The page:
The joy and beauty of a finely struck golf shot is immeasurable. If you are like me, you strive for the shot to gently curve towards the target as a draw. The most coveted shot in golf is the draw, and most amateurs struggle to hit it. I fell into that category for a long time, but now, I consistently draw the ball.
Hitting a draw is similar to breaking a bad habit. It is difficult the first few times, but after a while, it is second nature. I drink Dr. Pepper daily. I know if I tried to cut that caffeine out of my system it would be a struggle, but after a few weeks, I would be fine. I had the same experience learning to draw the ball.
After playing golf a few years, I finally took a lesson. My instructor painted a great picture for me related to swing plane. He used the baseball analogy and taught me to hit the ball to “1st base”. I worked on that move for a while, and it seemed to work. I found a similar youtube video online from Brian Crowell that is a great refresher:
Unfortunately, I got busy and stopped working on drawing the ball. I didn’t play much golf for a few years, and I ended up coming from the outside again. During a winter right after I started playing significantly, I went for a driver fitting. An instructor in our area guarantees increased distance from either better fit club or better swing. He bluntly told me I lose distance because the club comes from the outside. Without a formal lesson, he told me I had to come from the inside to get better.
I began the next season determined to hit a draw. I spent a full day on the range hitting half punch shots to the right. I remembered the baseball analogy and forced myself to start the ball extremely right. After a few range sessions, it worked. I could start the ball way right. I then worked on squaring the clubface to get the draw, and that worked. In less than 2 months, I consistently hit draws. I use draw loosely because they were more like planned duck hooks, but the ball rarely crossed the target line. Video of my swing showed the club came from the extreme inside. Hank Haney has a good video illustrating a technique to get that path:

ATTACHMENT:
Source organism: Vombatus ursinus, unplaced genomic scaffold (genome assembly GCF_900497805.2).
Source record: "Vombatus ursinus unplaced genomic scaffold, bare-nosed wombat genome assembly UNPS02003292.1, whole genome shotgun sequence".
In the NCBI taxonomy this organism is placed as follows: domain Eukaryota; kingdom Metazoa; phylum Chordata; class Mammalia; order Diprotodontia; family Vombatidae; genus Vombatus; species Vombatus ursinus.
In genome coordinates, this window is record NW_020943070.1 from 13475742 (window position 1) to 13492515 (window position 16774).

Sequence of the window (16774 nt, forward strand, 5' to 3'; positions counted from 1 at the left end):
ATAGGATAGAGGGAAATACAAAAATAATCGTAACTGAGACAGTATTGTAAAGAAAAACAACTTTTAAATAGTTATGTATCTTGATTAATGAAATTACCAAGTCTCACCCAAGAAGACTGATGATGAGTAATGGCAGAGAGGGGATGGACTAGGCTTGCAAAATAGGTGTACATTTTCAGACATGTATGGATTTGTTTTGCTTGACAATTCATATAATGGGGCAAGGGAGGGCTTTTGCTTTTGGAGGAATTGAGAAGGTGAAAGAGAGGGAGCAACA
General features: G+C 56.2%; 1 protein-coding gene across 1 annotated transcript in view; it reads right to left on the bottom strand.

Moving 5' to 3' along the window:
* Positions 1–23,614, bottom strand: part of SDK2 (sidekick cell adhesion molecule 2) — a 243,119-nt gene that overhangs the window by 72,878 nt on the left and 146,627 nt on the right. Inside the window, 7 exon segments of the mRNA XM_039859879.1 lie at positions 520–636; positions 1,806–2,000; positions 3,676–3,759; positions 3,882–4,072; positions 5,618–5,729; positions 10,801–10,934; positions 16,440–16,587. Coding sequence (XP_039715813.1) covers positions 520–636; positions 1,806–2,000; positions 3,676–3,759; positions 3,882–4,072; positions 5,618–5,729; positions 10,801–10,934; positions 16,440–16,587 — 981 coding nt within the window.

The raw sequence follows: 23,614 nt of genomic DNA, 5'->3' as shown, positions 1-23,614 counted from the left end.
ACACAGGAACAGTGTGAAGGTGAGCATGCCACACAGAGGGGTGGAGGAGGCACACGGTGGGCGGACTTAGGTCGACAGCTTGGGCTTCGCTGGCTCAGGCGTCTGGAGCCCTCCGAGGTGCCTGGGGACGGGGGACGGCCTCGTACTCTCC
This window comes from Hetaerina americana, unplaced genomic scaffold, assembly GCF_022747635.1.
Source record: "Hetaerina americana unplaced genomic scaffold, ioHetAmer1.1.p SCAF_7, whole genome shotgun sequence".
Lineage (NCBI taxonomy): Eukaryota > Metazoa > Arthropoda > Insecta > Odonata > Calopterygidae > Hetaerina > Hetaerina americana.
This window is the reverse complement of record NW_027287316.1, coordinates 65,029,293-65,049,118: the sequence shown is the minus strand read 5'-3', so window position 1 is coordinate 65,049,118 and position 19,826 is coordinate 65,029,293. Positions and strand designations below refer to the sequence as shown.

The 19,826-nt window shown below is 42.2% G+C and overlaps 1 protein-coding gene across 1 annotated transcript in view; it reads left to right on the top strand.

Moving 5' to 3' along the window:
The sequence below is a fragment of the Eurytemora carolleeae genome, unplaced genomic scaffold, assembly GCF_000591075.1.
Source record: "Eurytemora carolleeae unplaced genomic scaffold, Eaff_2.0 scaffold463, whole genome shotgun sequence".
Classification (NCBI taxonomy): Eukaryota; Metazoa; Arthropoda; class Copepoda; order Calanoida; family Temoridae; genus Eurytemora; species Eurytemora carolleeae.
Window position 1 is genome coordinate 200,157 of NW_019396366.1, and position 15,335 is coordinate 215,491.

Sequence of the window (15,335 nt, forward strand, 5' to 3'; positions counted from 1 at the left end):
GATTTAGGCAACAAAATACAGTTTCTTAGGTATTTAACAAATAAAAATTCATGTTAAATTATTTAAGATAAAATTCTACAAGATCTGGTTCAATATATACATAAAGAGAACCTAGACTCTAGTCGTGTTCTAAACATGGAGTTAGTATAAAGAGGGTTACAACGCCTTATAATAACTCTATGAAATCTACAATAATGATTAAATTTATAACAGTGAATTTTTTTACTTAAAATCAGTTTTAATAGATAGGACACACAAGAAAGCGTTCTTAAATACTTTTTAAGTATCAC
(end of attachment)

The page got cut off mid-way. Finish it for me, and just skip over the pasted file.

The best golf of my life followed. I hit longer shots and more GIRs. I was on Cloud 9. However, reality started to set in that my shot shape was extreme and my distance wasn’t consistent. I believe drawing the ball is the best shot shape for amateurs, but watch out for quick fixes without more instruction. After another session with the pro who fit me, he loved the swing plane, but he noticed huge flaws produced my draw. I cupped the left wrist throughout, so my clubface was closed at the top. He joked that I could serve drinks from the clubface it was so flat. To compensate, I didn’t release the club through impact. I held on hoping it didn’t turn over more and go too far left.
I loved the golf I played, but a problem arose when I didn’t play as often. My timing got too far off and I missed both directions. I worked to try to flatten my wrist and release, but I became inconsistent. I signed up for GolfTec, but you can read my previous post about how poorly that went. I continued to drift farther and farther away from the draw.
I hit the breaking point this summer. I am focusing on weight shift, but I have a difficult time moving my hips independent of my shoulders. As I got better shifting my weight, my club progressively moved more outside the target line in the downswing. Since my weight shift is good, I am now working on adding the proper inside-out plane with the weight shift. The focus reintroduced the closed club face in my backswing. The continued dance of reacting to the new flaws brings me back around to near where I began. Just like riding a bike, I have the draw back. The goal now is a happy medium between 30 yard hooks to the target with lower trajectory and no stopping power and a high, short, stopping fade. The following video is a great tool to force the inside-out swing:
Comment on the best tips or videos you use to create the gentle draw of your dreams.